Is A Consumer Proposal Worth It?

There are many ways for those in debt to find a path to recovery. The best option is to find a way to repay your debts in full and avoid similar financial difficulties in future. But there are more feasible options. Perhaps you are so deep in credit that you can see no way out, or there is a root cause that you need to address.

In cases of severe debt, there are several solutions available to you. Many people choose to file for bankruptcy, a legal proceeding by which you eliminate your debts by surrendering your assets, allowing you to make a fresh start toward recovery. Another option is to file a consumer proposal, which has many advantages over bankruptcy because it gives you more control over your finances and protects your assets. But is it worth it? Be aware, however, that although there are many benefits, there are also some inherent risks.

If you are considering filing a consumer proposal, you want to equip yourself with all the information before you begin. The following article looks at consumer proposals and the advantages and disadvantages they offer those seeking to get out of debt.

What is a consumer proposal?

A consumer proposal is a legal proceeding designed to help those in debt agree with their creditors. It involves working closely with a Licensed Insolvency Trustee to develop a repayment plan that satisfies all parties. It will usually culminate in clearing many of your unsecured debts and requiring you to pay significantly less than the sum of what you owe. It makes your debt repayment more manageable and affordable while affording you and your assets a lot more protection.

The advantages of a consumer proposal

As an alternative to bankruptcy, a consumer proposal has many advantages. These include:

  • With a consumer proposal, you can reduce your unsecured debt by as much as 80%.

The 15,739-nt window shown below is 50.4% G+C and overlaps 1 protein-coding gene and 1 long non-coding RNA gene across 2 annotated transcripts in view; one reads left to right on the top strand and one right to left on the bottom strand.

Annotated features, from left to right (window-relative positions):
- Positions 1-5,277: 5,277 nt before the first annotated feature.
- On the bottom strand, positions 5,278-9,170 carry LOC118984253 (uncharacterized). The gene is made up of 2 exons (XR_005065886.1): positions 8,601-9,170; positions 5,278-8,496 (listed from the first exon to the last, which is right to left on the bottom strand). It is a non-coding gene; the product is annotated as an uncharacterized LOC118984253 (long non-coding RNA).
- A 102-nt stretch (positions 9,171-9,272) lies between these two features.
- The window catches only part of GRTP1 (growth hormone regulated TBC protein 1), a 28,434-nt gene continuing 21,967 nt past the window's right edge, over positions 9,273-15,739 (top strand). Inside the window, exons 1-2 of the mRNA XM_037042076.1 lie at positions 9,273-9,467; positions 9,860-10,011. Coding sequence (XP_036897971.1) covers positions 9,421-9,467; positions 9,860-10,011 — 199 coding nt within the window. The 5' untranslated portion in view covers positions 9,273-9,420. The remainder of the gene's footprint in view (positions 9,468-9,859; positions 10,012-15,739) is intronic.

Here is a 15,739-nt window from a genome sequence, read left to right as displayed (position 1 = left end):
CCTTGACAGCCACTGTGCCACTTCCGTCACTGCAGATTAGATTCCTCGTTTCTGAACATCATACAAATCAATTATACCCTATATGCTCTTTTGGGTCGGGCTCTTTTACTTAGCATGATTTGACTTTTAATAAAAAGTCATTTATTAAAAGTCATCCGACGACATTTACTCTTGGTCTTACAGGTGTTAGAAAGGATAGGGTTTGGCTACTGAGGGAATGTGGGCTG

• You can make your debt far more manageable and stress-free by consolidating them into one affordable monthly payment.
  • You will avoid filing for bankruptcy, which can negatively affect employment or professional certifications.
  • As soon as you file your consumer proposal, any interest and penalties will be automatically frozen, preventing you from racking up any further debt.
  • With bankruptcy, you must surrender any non-exempt assets, including property equity, your car, and any investments you may have. On the other hand, consumer proposals allow you to protect and keep your assets.
  • A stay of proceedings will get ruled, protecting you from creditors and ending collection calls and wage garnishments.
  • It will affect your credit rating far less than bankruptcy.

The risks of a consumer proposal

Despite all the advantages listed above, there are some risks you need to be aware of before you consider filing a consumer proposal. Failing to heed these may make the process a lot more complicated. These risks include:

  • A consumer proposal can take much longer to complete than a bankruptcy. Depending on your circumstances, there is no fixed rule regarding how long it will take.
  • It will still impact your credit score and appear on your report for three years from completion or six years from the ruling date, whichever comes first.
  • Your creditors have to accept your consumer proposal to proceed with it. There is always a risk that they might reject it; however, this is unusual. In such a case, your Licensed Insolvency Trustee will work to formulate a counteroffer.
  • A consumer proposal covers not all debts, so you’ll need to ensure you are aware of these, including child support payments, secured debts, fines, and fraud-related debts.

Is it worth it?

Filing a consumer proposal has many excellent benefits over the alternatives. It provides a clear pathway to debt recovery without surrendering your assets or seriously impacting your credit score and employment prospects. Although the risks are minimal, it is a good idea to familiarize yourself before you begin proceedings.

For more information and guidance on filing a consumer proposal, get in touch with Fox-Miles and Associates for a free consultation.